AAm = ampicillin; C = chloramphenicol; Cip = ciprofloxacin; K = kanamycin; Gm = gentamicin; NA = nalidixic acid; N = neomycin; S = streptomycin; G = sulfisoxazole; Te = tetracycline; Va = vancomycin;
    BR = resistant; I = intermediate; S = sensitive.
  • [0059]
    Fractional inhibitory concentrations (FICs) and isoboloGrams for the EDTA-Tris-neomycin combination to determine a synergistic, additive, or antagonistic reaction, as described in Example 1, were determined for Staph. aureus; Ps. aeruginosa, and Ent. faecalis. MIC and MBC values for concentrations of neomycin, ampicillin, chloramphenicol, amikacin and oxytetracycline and EDTA administered individually, and the FIC values for Staph. aureus, Ps. aeruginosa, and Ent. faecalis are shown in Table 2 (Columns 2 and 3). MIC values for mixtures of the above antibiotics and EDTA in the presence of each other are shown in Table 2 (Columns 4 and 5 respectively).
  • [0000]
    TABLE 2
    Minimal Inhibitory Concentration (MIC) data concerning the amounts
    (mM) of EDTA in 50 mM Tris and antibiotics (mg/ml) when reacting
    alone and in combination against Pseudomonas aeruginosa,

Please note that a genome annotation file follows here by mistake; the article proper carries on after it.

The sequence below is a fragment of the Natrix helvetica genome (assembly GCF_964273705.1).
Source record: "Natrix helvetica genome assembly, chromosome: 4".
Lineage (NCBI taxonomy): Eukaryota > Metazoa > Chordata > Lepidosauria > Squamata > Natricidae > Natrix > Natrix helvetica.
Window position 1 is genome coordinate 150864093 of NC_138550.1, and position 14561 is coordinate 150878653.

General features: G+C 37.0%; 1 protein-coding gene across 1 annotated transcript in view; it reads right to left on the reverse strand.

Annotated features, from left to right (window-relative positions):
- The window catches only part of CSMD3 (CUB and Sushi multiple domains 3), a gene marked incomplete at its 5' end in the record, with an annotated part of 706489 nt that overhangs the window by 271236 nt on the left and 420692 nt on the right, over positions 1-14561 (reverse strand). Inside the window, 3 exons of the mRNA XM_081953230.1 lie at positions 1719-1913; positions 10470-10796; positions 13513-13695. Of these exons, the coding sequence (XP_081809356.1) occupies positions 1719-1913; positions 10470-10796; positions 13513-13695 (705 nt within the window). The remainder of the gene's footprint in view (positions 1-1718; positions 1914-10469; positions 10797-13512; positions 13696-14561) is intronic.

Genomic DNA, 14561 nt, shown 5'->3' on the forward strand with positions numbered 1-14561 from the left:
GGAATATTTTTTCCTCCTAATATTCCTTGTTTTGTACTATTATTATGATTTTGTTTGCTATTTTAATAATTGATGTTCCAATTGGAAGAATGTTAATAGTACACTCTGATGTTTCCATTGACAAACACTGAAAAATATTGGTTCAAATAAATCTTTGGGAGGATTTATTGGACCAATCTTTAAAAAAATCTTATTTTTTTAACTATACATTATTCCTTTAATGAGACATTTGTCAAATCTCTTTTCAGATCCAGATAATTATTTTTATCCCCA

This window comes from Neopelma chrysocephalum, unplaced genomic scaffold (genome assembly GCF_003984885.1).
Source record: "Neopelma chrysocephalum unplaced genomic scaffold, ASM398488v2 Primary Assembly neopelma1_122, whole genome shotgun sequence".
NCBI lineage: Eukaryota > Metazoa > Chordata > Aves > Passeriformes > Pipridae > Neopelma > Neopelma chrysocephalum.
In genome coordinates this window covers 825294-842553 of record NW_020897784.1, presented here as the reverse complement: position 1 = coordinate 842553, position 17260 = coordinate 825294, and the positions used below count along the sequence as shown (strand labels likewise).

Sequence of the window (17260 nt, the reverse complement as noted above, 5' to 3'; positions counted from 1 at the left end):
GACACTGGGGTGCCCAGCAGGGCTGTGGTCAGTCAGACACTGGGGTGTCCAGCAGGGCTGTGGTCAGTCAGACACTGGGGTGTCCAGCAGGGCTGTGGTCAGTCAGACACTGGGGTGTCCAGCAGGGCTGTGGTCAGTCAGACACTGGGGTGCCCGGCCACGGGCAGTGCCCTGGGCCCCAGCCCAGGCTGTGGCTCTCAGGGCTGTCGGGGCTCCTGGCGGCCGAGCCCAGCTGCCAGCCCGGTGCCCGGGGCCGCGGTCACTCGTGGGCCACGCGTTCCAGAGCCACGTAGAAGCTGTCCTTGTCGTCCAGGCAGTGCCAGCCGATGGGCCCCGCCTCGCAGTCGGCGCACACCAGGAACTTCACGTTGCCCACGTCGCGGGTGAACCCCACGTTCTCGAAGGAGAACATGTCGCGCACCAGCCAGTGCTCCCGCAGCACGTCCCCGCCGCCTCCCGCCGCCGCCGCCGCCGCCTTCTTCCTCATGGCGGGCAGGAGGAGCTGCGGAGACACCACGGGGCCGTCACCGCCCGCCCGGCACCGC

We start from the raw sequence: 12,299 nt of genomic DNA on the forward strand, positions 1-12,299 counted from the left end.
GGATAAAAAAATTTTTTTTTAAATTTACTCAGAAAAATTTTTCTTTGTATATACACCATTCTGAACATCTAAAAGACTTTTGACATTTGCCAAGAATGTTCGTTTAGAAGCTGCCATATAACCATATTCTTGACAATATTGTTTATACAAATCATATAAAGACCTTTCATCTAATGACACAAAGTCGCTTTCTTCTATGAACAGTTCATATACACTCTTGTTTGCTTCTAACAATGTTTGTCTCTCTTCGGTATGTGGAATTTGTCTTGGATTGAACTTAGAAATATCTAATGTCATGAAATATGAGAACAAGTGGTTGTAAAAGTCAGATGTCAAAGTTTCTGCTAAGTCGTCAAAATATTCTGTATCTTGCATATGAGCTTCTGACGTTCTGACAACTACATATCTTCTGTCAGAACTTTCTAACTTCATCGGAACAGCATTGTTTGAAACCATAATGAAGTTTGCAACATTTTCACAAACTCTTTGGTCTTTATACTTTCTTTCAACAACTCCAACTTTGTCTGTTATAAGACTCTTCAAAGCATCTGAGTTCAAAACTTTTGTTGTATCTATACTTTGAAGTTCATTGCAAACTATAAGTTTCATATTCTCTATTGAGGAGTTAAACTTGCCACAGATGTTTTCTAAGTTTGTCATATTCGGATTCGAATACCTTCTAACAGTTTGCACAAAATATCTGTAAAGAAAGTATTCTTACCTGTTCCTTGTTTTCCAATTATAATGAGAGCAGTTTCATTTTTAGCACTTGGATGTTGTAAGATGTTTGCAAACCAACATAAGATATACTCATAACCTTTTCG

Staphylococcus aureus, and Enterococcus faecalis.
    MIC
    Individually
    Administered Co-administered
    Neomycin +
    Neomycin EDTA EDTA FIC
    Ps. aeruginosa 1.0 1.25 0.063 0.156 0.19
    Staph. aureus 3.13 1.0 1.56 0.25 0.75
    Ent. faecalis 3.13 15.63 1.17 1.88 0.5
    Ampicillin +
    Ampicillin EDTA EDTA FIC
    Ps. aeruginosa 0.49 1.25 0.123 0.156 0.38
    Staph. aureus 0.24 1.0 0.0075 0.25 0.28
    Ent. faecalis 0.001 15.63 0.00025 7.82 0.75
    Chloramphenicol +
    Chloramphenicol EDTA EDTA FIC
    Ps. aeruginosa 12.5 1.25 1.56 0.313 0.37
    Staph. aureus 0.39 1.0 0.39 1.0 2.0
    Ent. faecalis 0.4 15.63 0.2 3.9 0.75
    Amikacin +
    Amikacin EDTA EDTA FIC
    Ps. aeruginosa 0.001 1.25 0.001 1.25 2.0
    Staph. aureus 0.12 1.0 0.03 0.5 0.75
    Ent. faecalis 2.0 15.63 1.0 7.8 1.0